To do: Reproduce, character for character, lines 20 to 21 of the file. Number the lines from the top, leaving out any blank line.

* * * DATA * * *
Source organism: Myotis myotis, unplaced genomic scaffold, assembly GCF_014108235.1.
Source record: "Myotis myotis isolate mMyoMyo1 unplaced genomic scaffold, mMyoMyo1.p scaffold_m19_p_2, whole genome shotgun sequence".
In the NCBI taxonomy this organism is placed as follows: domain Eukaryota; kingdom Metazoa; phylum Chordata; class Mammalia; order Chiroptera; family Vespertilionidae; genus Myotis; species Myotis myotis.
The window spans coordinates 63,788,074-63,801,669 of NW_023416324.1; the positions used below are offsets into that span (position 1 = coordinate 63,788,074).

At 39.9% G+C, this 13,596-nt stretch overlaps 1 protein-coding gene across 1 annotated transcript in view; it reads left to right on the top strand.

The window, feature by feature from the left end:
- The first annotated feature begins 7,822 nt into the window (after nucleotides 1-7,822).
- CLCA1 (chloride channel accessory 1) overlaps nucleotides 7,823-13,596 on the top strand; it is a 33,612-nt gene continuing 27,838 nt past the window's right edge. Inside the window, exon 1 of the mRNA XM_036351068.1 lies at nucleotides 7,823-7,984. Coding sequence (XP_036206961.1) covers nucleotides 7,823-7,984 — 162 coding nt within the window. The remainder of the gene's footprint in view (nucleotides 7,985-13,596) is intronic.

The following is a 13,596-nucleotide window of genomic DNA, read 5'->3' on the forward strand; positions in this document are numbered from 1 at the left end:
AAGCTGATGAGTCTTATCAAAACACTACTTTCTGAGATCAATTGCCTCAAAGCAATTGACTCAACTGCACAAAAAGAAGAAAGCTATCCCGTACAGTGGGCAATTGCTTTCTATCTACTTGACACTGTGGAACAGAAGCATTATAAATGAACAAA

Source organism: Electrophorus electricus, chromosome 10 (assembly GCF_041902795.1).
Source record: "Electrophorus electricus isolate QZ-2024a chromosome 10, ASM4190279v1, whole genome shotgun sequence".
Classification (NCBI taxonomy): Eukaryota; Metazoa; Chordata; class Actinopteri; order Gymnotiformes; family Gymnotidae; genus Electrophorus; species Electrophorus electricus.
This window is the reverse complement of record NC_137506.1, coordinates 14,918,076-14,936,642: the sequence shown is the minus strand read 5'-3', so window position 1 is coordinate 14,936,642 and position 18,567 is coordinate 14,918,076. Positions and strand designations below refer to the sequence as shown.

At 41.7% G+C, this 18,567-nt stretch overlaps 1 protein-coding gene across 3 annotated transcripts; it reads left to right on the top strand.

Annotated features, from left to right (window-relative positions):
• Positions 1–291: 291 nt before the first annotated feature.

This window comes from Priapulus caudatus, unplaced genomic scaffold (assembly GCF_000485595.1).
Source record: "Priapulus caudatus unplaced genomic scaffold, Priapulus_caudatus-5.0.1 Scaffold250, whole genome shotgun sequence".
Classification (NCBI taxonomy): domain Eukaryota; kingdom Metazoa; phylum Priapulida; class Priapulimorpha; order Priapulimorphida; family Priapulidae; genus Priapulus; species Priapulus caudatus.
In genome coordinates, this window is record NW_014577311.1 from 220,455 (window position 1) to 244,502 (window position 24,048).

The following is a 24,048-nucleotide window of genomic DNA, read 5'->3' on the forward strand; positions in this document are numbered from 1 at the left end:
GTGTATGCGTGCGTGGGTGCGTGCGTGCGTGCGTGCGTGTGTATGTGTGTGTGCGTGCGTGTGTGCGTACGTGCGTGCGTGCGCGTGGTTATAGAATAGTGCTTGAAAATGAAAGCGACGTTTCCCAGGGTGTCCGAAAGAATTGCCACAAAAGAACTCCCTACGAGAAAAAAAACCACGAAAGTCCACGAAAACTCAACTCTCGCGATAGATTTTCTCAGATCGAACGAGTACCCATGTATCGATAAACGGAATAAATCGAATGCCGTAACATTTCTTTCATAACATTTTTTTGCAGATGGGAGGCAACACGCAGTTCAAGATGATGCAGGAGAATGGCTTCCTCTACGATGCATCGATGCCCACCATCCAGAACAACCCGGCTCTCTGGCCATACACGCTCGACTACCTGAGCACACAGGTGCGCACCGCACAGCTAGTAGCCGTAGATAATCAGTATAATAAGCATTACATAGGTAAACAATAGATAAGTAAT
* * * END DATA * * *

Classification (NCBI taxonomy): domain Eukaryota; kingdom Metazoa; phylum Priapulida; class Priapulimorpha; order Priapulimorphida; family Priapulidae; genus Priapulus; species Priapulus caudatus.
In genome coordinates, this window is record NW_014577311.1 from 220,455 (window position 1) to 244,502 (window position 24,048).